33 Isaac started to tremble, shaking violently. He said, “Then who hunted game and brought it to me? I finished the meal just now, before you walked in. And I blessed him—he’s blessed for good!”
34 Esau, hearing his father’s words, sobbed violently and most bitterly, and cried to his father, “My father! Can’t you also bless me?”
35 “Your brother,” he said, “came here falsely and took your blessing.”
36 Esau said, “Not for nothing was he named Jacob, the Heel. Twice now he’s tricked me: first he took my birthright and now he’s taken my blessing.”
He begged, “Haven’t you kept back any blessing for me?”
37 Isaac answered Esau, “I’ve made him your master, and all his brothers his servants, and lavished grain and wine on him. I’ve given it all away. What’s left for you, my son?”
38 “But don’t you have just one blessing for me, Father? Oh, bless me my father! Bless me!” Esau sobbed inconsolably.
39-40 Isaac said to him,
You’ll live far from Earth’s bounty,
remote from Heaven’s dew.
You’ll live by your sword, hand-to-mouth,
and you’ll serve your brother.
But when you can’t take it any more
you’ll break loose and run free.
41 Esau seethed in anger against Jacob because of the blessing his father had given him; he brooded, “The time for mourning my father’s death is close. And then I’ll kill my brother Jacob.”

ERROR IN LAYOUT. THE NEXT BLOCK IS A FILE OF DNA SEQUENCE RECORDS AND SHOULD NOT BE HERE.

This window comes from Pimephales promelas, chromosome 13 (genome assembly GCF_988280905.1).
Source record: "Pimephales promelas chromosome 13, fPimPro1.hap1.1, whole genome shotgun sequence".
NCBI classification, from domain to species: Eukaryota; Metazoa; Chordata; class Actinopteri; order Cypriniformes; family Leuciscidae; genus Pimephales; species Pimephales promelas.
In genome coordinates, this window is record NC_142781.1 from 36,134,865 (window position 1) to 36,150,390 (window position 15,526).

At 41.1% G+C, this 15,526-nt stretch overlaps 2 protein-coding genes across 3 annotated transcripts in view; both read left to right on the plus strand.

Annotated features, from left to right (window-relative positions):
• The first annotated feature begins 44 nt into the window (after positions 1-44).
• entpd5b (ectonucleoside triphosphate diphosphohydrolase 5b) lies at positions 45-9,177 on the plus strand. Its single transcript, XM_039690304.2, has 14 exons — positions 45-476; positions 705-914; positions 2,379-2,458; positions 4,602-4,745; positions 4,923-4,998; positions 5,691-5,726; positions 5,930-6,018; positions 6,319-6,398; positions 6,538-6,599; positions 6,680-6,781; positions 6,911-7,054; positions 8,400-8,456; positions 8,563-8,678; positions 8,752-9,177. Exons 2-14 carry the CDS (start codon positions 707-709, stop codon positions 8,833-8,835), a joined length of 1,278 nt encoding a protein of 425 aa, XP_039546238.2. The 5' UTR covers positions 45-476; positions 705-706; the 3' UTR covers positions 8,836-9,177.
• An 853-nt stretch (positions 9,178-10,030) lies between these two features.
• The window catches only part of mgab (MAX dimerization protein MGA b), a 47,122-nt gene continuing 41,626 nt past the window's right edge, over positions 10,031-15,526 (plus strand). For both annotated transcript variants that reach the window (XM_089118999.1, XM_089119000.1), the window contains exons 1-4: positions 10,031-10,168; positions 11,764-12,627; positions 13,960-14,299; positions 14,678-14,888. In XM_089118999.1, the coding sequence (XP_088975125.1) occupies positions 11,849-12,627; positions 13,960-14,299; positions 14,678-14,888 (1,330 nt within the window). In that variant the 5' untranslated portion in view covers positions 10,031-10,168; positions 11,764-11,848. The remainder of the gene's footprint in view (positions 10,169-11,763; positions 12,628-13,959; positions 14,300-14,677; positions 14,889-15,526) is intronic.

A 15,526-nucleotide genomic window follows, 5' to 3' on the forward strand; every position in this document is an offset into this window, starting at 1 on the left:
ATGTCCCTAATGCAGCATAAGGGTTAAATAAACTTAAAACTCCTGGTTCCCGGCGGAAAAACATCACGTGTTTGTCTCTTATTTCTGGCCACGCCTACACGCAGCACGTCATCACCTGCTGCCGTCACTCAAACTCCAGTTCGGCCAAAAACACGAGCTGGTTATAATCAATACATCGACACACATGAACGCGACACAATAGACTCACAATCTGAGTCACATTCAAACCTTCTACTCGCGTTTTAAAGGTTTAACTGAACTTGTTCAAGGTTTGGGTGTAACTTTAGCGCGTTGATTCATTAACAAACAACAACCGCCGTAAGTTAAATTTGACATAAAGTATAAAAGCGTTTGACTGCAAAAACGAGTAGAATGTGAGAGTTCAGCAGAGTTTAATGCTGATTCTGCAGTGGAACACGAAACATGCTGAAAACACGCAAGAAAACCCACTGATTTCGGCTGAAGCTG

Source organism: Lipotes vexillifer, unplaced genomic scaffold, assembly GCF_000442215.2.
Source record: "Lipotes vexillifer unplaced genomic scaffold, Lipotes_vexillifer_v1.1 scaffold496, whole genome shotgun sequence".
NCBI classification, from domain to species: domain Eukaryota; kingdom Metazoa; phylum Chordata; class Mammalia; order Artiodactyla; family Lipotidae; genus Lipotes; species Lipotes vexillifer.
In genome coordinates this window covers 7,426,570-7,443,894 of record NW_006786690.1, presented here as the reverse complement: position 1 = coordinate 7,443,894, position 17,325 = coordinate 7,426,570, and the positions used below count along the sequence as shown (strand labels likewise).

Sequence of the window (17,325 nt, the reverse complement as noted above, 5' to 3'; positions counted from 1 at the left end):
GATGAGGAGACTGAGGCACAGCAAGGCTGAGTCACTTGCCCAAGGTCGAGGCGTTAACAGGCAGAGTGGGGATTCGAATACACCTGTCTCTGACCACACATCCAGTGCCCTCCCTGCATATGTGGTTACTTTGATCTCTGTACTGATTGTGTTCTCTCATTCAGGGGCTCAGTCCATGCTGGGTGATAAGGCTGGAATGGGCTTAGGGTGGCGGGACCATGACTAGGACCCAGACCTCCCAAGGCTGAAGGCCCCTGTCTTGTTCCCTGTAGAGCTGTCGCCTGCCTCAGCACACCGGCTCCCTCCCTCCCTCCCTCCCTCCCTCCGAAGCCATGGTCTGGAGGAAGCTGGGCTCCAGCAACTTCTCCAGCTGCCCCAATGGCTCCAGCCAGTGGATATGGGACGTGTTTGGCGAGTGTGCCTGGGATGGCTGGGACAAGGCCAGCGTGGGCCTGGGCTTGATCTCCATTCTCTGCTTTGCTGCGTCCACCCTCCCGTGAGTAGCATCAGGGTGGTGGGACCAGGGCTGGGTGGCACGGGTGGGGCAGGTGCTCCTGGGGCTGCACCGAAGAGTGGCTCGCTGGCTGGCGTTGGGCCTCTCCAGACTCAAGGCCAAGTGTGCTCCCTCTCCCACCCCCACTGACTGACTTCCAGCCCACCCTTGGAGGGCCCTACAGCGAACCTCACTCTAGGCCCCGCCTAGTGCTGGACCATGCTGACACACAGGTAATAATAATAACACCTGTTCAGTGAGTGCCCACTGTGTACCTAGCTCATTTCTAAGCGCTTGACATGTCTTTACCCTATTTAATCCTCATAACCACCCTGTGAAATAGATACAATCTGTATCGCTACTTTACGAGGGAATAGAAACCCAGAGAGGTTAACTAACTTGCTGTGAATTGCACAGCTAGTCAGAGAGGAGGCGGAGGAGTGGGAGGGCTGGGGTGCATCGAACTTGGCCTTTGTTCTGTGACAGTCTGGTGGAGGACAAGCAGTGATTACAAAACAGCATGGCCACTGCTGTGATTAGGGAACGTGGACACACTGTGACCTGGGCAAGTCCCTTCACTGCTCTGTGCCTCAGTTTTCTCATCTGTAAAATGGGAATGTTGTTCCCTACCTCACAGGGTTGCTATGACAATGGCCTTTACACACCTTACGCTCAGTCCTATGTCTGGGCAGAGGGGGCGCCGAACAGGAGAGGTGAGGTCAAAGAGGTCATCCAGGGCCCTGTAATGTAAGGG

42-45 When these words of her older son Esau were reported to Rebekah, she called her younger son Jacob and said, “Your brother Esau is plotting vengeance against you. He’s going to kill you. Son, listen to me. Get out of here. Run for your life to Haran, to my brother Laban. Live with him for a while until your brother cools down, until his anger subsides and he forgets what you did to him. I’ll then send for you and bring you back. Why should I lose both of you the same day?”
46 Rebekah spoke to Isaac, “I’m sick to death of these Hittite women. If Jacob also marries a native Hittite woman, why live?”
THE DYSFUNCTIONAL FAMILY
(Warren Wiersbe, Commentator helps us to understand the family dynamics…)